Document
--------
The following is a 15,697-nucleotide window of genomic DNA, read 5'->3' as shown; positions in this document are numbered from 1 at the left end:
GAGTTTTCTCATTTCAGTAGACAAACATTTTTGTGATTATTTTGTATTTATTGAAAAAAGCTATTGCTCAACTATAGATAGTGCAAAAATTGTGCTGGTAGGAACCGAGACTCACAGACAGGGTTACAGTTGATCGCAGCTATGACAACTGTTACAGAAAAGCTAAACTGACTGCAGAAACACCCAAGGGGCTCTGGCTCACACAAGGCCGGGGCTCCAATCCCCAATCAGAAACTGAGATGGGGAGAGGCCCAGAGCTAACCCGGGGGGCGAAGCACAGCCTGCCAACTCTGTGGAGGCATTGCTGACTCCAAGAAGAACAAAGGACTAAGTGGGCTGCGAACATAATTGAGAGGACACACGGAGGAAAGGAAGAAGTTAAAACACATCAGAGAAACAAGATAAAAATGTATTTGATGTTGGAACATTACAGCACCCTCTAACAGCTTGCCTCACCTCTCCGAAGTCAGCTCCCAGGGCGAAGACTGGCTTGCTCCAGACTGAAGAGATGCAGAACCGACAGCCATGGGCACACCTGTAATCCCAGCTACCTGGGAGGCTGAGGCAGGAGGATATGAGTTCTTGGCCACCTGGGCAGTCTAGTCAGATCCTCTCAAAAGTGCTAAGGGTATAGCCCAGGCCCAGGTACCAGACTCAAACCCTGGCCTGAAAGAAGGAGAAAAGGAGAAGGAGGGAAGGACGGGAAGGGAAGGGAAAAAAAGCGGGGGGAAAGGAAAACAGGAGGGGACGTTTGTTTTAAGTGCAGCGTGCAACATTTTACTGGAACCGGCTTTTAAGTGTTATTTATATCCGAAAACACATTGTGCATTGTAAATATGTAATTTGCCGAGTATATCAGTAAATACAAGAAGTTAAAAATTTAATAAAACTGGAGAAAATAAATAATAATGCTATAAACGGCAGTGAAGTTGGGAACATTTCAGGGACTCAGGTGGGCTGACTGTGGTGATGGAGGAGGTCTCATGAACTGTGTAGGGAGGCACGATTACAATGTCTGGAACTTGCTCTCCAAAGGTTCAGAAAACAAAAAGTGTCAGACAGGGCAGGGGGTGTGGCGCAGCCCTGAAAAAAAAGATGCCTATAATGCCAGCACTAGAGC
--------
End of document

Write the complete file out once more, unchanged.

The following is a 15,697-nucleotide window of genomic DNA, read 5'->3' as shown; positions in this document are numbered from 1 at the left end:
GAGTTTTCTCATTTCAGTAGACAAACATTTTTGTGATTATTTTGTATTTATTGAAAAAAGCTATTGCTCAACTATAGATAGTGCAAAAATTGTGCTGGTAGGAACCGAGACTCACAGACAGGGTTACAGTTGATCGCAGCTATGACAACTGTTACAGAAAAGCTAAACTGACTGCAGAAACACCCAAGGGGCTCTGGCTCACACAAGGCCGGGGCTCCAATCCCCAATCAGAAACTGAGATGGGGAGAGGCCCAGAGCTAACCCGGGGGGCGAAGCACAGCCTGCCAACTCTGTGGAGGCATTGCTGACTCCAAGAAGAACAAAGGACTAAGTGGGCTGCGAACATAATTGAGAGGACACACGGAGGAAAGGAAGAAGTTAAAACACATCAGAGAAACAAGATAAAAATGTATTTGATGTTGGAACATTACAGCACCCTCTAACAGCTTGCCTCACCTCTCCGAAGTCAGCTCCCAGGGCGAAGACTGGCTTGCTCCAGACTGAAGAGATGCAGAACCGACAGCCATGGGCACACCTGTAATCCCAGCTACCTGGGAGGCTGAGGCAGGAGGATATGAGTTCTTGGCCACCTGGGCAGTCTAGTCAGATCCTCTCAAAAGTGCTAAGGGTATAGCCCAGGCCCAGGTACCAGACTCAAACCCTGGCCTGAAAGAAGGAGAAAAGGAGAAGGAGGGAAGGACGGGAAGGGAAGGGAAAAAAAGCGGGGGGAAAGGAAAACAGGAGGGGACGTTTGTTTTAAGTGCAGCGTGCAACATTTTACTGGAACCGGCTTTTAAGTGTTATTTATATCCGAAAACACATTGTGCATTGTAAATATGTAATTTGCCGAGTATATCAGTAAATACAAGAAGTTAAAAATTTAATAAAACTGGAGAAAATAAATAATAATGCTATAAACGGCAGTGAAGTTGGGAACATTTCAGGGACTCAGGTGGGCTGACTGTGGTGATGGAGGAGGTCTCATGAACTGTGTAGGGAGGCACGATTACAATGTCTGGAACTTGCTCTCCAAAGGTTCAGAAAACAAAAAGTGTCAGACAGGGCAGGGGGTGTGGCGCAGCCCTGAAAAAAAAGATGCCTATAATGCCAGCACTAGAGC